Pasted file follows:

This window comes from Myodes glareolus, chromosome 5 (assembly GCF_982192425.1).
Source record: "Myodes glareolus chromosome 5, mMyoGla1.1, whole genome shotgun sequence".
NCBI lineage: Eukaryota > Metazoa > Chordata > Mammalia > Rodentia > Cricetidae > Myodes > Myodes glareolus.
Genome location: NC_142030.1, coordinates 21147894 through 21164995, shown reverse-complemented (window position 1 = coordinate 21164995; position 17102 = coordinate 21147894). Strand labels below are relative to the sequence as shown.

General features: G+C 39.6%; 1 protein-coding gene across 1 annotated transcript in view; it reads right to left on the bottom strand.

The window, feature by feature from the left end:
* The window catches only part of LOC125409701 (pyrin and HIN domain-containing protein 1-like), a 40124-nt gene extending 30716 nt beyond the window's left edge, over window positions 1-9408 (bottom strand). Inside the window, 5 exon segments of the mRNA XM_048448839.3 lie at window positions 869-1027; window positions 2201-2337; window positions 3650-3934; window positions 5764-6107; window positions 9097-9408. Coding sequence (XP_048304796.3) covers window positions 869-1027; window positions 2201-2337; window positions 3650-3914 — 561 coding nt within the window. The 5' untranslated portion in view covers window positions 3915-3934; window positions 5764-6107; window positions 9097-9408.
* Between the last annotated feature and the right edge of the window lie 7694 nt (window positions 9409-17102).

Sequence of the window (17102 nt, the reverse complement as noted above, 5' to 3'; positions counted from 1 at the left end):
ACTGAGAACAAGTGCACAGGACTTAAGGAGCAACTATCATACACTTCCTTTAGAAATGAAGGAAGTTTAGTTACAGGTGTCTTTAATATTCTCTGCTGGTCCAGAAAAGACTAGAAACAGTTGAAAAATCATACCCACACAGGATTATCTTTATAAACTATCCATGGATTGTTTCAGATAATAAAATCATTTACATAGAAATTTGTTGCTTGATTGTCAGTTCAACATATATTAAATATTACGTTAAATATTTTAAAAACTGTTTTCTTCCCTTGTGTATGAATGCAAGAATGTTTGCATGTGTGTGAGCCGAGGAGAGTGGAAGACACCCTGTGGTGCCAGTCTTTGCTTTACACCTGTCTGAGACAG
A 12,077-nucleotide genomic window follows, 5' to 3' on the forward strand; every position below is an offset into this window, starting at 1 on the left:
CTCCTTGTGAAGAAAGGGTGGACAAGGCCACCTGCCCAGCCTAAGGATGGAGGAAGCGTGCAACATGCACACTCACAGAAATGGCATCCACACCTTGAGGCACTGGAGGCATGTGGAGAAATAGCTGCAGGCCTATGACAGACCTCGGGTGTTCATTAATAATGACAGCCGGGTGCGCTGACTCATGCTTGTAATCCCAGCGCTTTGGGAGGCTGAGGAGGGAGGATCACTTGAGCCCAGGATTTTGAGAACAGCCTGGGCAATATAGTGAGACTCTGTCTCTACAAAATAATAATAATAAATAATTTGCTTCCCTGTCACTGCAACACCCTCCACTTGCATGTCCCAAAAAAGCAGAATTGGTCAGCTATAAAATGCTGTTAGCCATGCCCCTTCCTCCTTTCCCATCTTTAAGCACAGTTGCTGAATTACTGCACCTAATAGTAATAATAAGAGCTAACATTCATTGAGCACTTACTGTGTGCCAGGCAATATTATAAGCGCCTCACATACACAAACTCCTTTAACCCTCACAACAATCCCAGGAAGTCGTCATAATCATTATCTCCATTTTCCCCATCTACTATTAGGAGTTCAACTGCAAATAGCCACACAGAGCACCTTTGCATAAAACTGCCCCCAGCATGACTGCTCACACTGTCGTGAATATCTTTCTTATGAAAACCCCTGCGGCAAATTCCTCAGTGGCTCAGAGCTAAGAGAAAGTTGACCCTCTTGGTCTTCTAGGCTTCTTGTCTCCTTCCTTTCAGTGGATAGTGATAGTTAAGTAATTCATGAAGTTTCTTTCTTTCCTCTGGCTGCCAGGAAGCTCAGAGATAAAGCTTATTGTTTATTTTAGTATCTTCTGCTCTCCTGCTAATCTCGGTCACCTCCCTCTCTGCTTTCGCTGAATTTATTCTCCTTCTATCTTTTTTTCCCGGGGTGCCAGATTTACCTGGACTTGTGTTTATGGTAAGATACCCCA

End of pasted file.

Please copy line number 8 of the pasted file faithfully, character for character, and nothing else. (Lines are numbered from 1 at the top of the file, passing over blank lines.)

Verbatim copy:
* Between the last annotated feature and the right edge of the window lie 7694 nt (window positions 9409-17102).